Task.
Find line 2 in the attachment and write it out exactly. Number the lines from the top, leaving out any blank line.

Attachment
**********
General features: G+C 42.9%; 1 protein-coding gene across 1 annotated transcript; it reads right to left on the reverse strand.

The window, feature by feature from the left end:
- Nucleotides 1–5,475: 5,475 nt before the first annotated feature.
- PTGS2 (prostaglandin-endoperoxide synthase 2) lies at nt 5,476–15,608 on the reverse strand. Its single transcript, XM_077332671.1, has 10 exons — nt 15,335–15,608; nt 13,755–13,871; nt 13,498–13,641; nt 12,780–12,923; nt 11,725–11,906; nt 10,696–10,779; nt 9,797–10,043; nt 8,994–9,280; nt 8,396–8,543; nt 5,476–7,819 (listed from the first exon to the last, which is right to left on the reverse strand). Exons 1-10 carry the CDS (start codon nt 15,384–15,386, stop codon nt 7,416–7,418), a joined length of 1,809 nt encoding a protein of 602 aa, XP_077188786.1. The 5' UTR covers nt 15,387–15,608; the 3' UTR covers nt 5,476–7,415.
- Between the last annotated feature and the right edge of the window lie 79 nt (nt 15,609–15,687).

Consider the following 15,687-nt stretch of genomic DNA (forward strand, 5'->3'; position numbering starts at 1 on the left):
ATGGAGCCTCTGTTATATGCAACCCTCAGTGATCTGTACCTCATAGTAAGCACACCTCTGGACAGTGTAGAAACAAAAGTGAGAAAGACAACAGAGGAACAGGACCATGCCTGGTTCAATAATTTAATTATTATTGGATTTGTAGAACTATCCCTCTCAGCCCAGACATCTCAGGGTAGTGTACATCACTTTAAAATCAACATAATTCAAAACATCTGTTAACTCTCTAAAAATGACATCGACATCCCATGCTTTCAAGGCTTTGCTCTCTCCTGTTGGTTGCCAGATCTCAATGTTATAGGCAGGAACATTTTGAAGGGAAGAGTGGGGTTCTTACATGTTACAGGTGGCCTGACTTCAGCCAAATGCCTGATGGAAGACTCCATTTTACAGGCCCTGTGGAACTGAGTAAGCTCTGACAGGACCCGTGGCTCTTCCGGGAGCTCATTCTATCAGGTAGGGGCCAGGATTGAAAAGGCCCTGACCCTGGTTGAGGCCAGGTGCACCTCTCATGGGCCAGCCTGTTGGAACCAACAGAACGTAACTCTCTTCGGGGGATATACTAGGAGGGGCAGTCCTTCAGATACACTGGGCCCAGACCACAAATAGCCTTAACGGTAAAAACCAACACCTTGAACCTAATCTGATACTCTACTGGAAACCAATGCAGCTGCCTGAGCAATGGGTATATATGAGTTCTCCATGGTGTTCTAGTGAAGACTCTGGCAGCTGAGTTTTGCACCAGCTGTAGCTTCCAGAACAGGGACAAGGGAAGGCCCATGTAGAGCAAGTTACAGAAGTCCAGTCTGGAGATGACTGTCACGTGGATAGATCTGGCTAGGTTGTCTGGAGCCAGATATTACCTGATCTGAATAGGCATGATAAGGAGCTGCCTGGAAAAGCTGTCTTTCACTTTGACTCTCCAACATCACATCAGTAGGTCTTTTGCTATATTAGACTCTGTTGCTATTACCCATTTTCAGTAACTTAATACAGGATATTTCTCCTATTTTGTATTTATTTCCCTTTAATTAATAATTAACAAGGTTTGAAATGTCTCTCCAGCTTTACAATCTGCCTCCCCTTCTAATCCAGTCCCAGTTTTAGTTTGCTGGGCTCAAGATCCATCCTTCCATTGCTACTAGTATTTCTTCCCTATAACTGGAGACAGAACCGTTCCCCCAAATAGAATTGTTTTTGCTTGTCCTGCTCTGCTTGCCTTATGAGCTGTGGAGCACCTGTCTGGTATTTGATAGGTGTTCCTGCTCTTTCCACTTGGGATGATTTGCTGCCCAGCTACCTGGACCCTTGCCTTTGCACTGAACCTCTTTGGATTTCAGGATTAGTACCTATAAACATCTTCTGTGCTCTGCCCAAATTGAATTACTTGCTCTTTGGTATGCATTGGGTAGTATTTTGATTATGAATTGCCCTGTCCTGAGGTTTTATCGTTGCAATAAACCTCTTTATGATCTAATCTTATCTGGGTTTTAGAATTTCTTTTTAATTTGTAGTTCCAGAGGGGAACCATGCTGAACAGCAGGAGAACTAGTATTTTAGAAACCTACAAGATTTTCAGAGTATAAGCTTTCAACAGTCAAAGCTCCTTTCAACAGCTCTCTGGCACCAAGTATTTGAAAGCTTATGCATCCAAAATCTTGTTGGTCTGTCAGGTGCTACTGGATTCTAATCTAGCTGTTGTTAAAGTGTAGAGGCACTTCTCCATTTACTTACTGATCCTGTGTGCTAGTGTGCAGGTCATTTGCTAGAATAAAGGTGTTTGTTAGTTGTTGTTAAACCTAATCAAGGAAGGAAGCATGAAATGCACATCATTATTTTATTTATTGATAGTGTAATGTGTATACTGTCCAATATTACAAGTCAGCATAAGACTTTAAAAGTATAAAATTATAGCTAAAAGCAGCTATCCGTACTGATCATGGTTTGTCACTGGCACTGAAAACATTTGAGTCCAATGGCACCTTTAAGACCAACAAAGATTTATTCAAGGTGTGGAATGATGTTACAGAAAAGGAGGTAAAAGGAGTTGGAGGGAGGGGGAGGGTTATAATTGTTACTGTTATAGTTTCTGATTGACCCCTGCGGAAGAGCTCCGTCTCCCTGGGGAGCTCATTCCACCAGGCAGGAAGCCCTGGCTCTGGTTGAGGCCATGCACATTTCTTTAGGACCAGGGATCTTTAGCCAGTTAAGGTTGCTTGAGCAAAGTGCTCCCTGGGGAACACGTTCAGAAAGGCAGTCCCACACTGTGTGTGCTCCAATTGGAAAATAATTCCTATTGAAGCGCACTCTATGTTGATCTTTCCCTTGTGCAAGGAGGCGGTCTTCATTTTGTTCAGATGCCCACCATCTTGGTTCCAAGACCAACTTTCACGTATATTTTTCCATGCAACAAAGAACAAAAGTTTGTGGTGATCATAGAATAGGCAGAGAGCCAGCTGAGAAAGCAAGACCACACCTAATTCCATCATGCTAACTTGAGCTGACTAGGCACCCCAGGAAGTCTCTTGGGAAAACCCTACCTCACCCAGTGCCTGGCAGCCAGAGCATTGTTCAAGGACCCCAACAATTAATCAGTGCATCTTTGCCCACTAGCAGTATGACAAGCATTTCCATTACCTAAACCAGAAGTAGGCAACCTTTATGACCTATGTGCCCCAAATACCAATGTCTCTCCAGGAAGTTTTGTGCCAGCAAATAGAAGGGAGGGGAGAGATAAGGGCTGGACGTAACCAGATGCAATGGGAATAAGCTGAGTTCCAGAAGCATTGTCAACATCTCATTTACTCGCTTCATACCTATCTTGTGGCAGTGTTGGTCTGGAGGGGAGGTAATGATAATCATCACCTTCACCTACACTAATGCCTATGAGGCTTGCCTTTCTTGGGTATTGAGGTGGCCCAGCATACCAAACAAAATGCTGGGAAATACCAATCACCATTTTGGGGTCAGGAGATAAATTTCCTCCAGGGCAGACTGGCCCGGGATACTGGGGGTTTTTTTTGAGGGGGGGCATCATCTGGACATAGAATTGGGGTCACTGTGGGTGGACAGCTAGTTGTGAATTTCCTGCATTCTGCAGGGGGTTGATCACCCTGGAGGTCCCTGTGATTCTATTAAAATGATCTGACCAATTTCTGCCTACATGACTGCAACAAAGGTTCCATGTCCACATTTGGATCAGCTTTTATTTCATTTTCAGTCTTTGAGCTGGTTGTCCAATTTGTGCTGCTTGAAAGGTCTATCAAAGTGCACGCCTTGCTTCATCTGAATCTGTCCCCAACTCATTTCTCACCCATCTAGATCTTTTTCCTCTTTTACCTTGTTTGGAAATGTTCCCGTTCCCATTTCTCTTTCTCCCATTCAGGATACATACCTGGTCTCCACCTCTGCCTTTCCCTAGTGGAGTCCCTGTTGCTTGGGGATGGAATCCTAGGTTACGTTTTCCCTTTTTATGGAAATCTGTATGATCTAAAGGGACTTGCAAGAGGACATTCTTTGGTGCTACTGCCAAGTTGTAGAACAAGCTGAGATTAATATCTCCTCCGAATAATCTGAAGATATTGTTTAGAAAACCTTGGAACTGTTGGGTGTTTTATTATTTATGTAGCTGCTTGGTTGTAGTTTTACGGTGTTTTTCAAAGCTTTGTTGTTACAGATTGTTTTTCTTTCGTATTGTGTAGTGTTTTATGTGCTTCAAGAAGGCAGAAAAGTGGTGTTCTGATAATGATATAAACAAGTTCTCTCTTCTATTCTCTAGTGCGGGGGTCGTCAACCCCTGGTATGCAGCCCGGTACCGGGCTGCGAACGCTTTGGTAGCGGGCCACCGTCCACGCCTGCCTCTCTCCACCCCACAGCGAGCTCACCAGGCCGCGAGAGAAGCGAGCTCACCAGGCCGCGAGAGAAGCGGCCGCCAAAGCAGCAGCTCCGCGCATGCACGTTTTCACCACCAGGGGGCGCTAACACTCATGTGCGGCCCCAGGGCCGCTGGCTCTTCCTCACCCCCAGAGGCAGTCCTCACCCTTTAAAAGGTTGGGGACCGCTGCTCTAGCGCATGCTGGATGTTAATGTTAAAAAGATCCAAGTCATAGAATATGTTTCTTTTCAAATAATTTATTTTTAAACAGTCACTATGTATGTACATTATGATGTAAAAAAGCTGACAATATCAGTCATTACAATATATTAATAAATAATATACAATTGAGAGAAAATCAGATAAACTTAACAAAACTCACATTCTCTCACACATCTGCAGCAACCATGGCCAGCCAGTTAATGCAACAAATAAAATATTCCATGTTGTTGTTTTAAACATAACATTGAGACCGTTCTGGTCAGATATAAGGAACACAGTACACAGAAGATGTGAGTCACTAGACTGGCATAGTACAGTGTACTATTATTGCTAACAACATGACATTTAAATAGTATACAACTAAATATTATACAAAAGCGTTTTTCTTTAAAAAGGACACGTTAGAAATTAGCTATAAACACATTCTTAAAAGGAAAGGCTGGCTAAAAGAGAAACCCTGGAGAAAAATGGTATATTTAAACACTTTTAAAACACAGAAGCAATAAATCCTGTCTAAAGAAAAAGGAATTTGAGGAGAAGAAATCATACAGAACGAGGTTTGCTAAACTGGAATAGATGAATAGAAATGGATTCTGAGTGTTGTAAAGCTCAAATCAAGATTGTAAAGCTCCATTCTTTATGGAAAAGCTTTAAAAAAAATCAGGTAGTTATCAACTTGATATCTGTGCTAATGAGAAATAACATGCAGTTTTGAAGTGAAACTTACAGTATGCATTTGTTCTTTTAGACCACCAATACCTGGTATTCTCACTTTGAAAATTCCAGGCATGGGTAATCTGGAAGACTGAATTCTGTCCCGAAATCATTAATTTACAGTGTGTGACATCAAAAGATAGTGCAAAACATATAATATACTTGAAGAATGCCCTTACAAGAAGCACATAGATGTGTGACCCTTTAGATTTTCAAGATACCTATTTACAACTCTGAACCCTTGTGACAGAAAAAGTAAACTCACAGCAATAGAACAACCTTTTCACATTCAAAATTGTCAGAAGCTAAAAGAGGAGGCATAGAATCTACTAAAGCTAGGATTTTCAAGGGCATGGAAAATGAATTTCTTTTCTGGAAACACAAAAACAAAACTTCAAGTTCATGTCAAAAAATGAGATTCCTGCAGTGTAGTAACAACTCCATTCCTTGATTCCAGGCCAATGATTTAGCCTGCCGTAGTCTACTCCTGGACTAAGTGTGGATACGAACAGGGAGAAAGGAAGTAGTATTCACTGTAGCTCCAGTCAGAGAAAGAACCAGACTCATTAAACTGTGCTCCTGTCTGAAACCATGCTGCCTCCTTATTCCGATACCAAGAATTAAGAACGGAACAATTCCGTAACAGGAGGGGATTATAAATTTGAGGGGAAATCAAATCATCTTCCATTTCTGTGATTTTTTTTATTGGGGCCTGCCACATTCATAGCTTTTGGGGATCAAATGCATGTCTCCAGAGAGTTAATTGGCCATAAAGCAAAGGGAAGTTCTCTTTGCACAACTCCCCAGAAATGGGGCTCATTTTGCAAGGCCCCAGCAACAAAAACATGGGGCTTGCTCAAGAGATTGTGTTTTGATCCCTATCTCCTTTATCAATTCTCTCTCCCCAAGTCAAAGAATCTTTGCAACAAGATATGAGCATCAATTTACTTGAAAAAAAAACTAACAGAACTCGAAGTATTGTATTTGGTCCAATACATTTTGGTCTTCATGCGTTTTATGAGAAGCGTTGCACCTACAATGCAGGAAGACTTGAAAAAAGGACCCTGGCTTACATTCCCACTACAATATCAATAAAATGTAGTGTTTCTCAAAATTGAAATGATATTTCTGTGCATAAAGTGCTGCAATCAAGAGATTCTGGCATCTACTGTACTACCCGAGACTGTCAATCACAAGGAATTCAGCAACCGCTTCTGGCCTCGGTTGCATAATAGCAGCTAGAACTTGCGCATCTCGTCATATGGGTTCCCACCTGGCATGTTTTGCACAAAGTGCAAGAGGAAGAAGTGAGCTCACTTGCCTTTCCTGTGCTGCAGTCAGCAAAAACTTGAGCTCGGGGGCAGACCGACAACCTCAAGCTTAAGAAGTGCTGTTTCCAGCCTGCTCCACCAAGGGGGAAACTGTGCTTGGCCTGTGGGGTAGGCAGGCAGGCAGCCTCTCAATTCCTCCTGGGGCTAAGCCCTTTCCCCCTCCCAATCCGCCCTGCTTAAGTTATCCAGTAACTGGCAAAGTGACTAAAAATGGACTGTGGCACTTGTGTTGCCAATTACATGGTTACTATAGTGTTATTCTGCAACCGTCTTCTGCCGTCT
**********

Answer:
The window, feature by feature from the left end: